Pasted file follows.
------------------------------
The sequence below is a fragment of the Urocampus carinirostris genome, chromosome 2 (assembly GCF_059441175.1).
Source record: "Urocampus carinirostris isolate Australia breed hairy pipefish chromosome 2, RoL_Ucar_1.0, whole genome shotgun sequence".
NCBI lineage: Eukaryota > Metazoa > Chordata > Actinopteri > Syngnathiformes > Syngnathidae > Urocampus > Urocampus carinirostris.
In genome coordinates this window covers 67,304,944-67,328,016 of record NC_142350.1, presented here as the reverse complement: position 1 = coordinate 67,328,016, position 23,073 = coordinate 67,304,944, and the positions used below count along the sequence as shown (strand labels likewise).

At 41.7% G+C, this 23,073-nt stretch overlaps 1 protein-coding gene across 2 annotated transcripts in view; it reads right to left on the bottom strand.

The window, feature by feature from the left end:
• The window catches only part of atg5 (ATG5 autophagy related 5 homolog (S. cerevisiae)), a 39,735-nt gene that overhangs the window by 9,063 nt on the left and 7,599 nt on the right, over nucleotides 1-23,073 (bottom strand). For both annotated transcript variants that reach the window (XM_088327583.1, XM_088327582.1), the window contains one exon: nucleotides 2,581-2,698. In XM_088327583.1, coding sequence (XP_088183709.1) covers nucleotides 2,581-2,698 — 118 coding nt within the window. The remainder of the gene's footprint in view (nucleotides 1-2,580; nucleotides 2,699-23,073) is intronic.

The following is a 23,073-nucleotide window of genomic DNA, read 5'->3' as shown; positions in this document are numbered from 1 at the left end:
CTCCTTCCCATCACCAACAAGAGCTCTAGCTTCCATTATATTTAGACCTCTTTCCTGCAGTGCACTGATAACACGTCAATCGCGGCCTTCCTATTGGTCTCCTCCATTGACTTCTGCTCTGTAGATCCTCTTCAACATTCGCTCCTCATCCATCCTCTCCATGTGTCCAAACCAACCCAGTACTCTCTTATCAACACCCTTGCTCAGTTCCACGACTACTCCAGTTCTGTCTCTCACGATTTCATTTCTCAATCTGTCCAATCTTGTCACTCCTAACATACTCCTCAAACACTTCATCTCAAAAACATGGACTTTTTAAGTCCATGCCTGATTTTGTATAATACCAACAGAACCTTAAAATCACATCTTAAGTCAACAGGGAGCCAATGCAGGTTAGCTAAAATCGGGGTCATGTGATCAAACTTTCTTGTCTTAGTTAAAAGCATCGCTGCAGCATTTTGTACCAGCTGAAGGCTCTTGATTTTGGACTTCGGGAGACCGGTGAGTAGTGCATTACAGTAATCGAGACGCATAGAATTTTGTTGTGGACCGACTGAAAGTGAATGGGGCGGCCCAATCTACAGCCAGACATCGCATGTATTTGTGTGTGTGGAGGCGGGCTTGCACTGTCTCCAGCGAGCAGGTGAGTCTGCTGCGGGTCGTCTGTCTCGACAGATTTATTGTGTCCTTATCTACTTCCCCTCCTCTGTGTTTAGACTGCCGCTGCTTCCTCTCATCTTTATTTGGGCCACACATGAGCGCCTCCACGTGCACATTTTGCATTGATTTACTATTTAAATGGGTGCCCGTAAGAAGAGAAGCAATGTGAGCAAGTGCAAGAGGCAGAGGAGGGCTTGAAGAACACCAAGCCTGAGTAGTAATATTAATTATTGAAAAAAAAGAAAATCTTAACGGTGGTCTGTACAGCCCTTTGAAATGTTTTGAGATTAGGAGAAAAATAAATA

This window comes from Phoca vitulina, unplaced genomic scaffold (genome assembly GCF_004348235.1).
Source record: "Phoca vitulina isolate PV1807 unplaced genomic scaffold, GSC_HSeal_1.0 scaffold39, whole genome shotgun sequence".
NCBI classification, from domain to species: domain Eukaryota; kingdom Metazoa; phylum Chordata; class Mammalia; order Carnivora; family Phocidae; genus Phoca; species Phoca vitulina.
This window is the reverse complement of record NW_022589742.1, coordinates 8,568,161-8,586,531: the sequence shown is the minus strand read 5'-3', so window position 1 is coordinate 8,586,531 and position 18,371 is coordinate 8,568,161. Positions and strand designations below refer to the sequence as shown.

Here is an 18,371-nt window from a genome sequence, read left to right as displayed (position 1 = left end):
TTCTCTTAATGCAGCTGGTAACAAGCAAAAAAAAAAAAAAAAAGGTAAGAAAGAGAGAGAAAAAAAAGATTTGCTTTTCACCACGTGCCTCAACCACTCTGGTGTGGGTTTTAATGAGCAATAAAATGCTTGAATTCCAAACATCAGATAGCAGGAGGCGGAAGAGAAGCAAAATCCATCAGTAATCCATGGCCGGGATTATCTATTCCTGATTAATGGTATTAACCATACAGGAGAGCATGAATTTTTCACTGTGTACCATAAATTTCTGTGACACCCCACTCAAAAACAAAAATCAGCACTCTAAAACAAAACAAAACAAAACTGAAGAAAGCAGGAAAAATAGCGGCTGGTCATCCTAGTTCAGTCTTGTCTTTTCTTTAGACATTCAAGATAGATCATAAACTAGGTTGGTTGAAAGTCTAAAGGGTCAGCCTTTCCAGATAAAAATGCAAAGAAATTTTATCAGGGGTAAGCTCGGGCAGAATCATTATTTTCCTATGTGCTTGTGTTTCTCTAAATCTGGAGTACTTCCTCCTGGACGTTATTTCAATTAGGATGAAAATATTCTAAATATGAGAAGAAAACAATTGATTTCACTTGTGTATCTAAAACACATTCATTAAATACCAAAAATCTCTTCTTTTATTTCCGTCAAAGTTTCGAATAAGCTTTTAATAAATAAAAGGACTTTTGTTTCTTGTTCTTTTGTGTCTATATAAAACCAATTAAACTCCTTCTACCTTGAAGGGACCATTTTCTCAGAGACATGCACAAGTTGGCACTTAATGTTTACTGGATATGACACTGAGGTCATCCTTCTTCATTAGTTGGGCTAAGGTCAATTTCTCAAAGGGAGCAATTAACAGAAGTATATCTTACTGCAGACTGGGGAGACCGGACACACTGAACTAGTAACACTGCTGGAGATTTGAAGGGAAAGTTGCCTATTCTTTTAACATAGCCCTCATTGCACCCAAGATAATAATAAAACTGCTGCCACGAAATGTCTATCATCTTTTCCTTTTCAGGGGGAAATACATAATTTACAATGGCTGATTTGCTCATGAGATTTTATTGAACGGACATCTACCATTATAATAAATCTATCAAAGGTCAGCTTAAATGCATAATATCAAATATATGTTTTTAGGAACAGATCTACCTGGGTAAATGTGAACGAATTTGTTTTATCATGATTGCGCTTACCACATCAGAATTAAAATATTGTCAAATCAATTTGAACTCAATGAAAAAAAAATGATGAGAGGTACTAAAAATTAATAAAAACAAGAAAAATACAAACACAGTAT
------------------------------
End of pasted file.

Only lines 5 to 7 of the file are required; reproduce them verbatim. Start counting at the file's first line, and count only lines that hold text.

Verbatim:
At 41.7% G+C, this 23,073-nt stretch overlaps 1 protein-coding gene across 2 annotated transcripts in view; it reads right to left on the bottom strand.

The window, feature by feature from the left end:
• The window catches only part of atg5 (ATG5 autophagy related 5 homolog (S. cerevisiae)), a 39,735-nt gene that overhangs the window by 9,063 nt on the left and 7,599 nt on the right, over nucleotides 1-23,073 (bottom strand). For both annotated transcript variants that reach the window (XM_088327583.1, XM_088327582.1), the window contains one exon: nucleotides 2,581-2,698. In XM_088327583.1, coding sequence (XP_088183709.1) covers nucleotides 2,581-2,698 — 118 coding nt within the window. The remainder of the gene's footprint in view (nucleotides 1-2,580; nucleotides 2,699-23,073) is intronic.